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the land and the timber, want at lengt'i overcomes love of countrv, and all, both young and old, are fouuu forsaking the land of their bi. th, and seeking a home in the unworn regions of the West. In the short period of thirty years, which is within my rememorance, many of the above changes bave taken place of my own knowledge, in certain neighborhoods of land, originally fertile, soft, and easy to cultivate. i therefore think it requires no prophet to tell, that if the present and former state of husbandry is not altered, a large portion of the once valuable lands of Virginia must be cime a deserted wilderness ; for, instead of making our lands better from the time of their being cleared, they are daily growing poorer from constant and bad tillage, close grazing, and the washing of heavy rains. How unlike some of our sister States, having no slaves, where many generations of the same family prosper on the same spot of land.

A, B, C..

From the New-Hampshire Chronicle.

INFANT EDUCATION.

Probably is the proper course were always taken, children would seldom need the discipline of the rod. Few would be the occasions when the good of the child would absolutely require it, or when its infliction would be in any degree beneficial. And when it fails of becoming so, all must r::adily allow that it is injurious. If it should ever become necessary, in the view of the judicious parent, he will know how to administer it-in lore, not in anger, and will not fail to leave a just igipression on the mind of his child. I intend thes: remarks in reference to all corporeal punishment.

But I would here speak more particularly of the less difficult, but commonly more eff-ctual, methods often resorted to, by parents and oth:rs, to punish misdem-anor and secure obedience. I mean the practice of frightening children by shutting them up in a dark room, so exposing them as to terrify them, or even threatening them with such treatment. Tuhuman, I must say, as it is, and common as it is, it calls for censure. Why should the child bave inflicted on it a punishment the influence of which will be felt for years purbaps will never be forgotten ? Far better were it to chastise severely with the rod, than in a way to make it tremble at its own shadow, and fear to open its eyes where there is darkness. It is a cruelty that cannot be atoned for, the inflicting of an evil that cannot be repaired ; and it is astonishing that one who has suffered from it should ever impose it on others. The darkness is as hatural as the light, and naturally no more dreaded.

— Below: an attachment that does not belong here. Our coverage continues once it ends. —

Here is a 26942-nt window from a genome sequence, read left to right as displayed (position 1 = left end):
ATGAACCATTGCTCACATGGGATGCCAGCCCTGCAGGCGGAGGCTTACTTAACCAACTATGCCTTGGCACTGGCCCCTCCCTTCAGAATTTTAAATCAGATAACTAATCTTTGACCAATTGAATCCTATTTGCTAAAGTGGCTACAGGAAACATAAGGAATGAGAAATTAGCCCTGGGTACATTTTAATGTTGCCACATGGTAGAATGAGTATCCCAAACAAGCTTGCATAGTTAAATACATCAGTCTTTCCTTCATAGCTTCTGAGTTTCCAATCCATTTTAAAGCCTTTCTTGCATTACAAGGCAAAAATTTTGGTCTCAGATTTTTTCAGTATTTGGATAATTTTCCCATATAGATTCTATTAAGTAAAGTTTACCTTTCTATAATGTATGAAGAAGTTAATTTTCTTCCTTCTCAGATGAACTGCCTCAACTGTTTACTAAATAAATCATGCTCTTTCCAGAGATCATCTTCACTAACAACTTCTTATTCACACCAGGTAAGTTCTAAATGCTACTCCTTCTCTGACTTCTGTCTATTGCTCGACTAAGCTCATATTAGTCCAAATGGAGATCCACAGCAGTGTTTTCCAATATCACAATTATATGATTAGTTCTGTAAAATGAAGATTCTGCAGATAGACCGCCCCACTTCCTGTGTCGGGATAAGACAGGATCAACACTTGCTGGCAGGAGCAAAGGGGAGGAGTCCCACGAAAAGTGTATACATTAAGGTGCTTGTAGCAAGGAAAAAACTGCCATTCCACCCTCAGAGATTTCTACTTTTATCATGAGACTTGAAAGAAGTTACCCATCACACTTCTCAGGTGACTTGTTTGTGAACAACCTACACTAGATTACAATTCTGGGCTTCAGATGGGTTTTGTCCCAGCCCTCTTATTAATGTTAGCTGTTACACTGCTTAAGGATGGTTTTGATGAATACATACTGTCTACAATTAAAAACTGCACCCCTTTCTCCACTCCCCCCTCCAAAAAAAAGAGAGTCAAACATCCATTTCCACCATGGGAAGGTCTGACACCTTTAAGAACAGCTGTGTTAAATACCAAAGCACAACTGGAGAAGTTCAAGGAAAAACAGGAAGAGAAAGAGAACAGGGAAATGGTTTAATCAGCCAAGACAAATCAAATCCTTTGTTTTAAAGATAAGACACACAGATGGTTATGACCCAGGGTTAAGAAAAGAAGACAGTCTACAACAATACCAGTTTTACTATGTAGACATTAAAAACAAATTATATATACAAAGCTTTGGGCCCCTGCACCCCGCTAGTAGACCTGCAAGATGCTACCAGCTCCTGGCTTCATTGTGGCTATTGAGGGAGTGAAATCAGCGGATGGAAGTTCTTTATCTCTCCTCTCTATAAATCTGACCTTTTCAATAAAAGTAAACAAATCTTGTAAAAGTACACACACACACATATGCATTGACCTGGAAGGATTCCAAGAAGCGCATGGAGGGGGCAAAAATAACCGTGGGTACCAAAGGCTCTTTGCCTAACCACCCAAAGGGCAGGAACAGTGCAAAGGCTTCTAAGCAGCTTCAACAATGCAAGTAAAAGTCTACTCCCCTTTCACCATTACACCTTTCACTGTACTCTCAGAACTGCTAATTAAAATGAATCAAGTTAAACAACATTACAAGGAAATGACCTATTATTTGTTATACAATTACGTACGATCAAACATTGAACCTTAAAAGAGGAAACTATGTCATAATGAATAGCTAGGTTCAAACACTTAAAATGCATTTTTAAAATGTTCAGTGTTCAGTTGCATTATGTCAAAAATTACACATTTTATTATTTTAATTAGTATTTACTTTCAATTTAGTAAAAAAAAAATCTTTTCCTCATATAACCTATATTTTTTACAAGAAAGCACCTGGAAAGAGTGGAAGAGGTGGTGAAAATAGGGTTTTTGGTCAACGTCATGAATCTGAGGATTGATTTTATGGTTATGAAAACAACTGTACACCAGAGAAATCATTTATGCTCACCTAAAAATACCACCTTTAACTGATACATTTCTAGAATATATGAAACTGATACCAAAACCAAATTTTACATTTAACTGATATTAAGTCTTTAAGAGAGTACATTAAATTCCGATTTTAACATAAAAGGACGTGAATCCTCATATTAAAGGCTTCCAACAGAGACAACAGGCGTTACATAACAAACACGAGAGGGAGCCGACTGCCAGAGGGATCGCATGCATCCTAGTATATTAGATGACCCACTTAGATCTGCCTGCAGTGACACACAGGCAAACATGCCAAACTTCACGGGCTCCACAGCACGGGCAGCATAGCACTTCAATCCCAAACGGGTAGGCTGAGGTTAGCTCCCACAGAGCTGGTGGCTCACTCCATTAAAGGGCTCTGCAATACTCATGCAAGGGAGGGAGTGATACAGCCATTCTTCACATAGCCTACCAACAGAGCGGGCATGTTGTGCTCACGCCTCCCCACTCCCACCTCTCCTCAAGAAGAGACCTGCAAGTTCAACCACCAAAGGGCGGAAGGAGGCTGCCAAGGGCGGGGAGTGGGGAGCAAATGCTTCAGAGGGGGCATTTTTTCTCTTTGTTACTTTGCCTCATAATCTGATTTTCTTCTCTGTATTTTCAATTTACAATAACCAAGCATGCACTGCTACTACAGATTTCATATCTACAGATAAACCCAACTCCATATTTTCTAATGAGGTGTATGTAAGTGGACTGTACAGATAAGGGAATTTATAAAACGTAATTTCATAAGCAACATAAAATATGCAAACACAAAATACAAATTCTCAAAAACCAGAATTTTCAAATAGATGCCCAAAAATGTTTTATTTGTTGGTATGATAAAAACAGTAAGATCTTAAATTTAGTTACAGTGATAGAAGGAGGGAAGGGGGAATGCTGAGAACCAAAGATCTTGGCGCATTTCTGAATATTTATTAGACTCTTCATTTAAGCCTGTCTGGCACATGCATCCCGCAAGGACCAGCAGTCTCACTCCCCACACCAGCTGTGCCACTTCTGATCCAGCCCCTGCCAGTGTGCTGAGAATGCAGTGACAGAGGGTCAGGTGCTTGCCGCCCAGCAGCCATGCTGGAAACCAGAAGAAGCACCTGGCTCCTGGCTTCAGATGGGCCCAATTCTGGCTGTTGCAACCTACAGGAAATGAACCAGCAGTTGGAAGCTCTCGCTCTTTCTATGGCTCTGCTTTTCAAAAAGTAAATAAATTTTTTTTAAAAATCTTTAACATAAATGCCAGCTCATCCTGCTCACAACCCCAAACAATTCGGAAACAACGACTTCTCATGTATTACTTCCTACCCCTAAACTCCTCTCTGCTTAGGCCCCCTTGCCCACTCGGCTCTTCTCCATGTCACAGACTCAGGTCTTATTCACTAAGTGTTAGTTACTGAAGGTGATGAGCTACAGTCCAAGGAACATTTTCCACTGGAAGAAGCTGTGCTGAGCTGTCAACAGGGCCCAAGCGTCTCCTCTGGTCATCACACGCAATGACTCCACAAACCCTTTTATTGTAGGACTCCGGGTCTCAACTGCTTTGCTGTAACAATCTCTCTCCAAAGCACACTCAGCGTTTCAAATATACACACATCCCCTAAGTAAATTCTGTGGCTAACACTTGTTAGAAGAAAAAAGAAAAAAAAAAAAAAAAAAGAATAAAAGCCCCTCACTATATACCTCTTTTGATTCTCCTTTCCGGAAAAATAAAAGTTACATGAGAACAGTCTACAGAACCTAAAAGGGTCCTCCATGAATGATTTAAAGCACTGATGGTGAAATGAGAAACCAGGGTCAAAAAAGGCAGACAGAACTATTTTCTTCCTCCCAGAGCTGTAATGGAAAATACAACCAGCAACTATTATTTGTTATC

Yet how many are afraid to be alone in it, even where they know there is no dangir. And this because of injudicious, I may say unjust, treatment in their early days.

That parent is unfit to have the management of a child, who cannot commonly govern it by mild reproof, or a decided injunetion, as every parent may who commences the proper course of discipline in its infancy.

CHUTCH AND STATE.

Who are they that seek this union? It cannot be charged on those theologians who are perpetually at war with each other. Were they planning such an arduous enterprize, they would seek union among themselves;

st cannot be charged on zealous sectarians of any kind. Sectarianism tends to division, not union.

It cannot be brought about by Sectarianism. Because the prevention of sectarianism is the grand object always sought by such anion.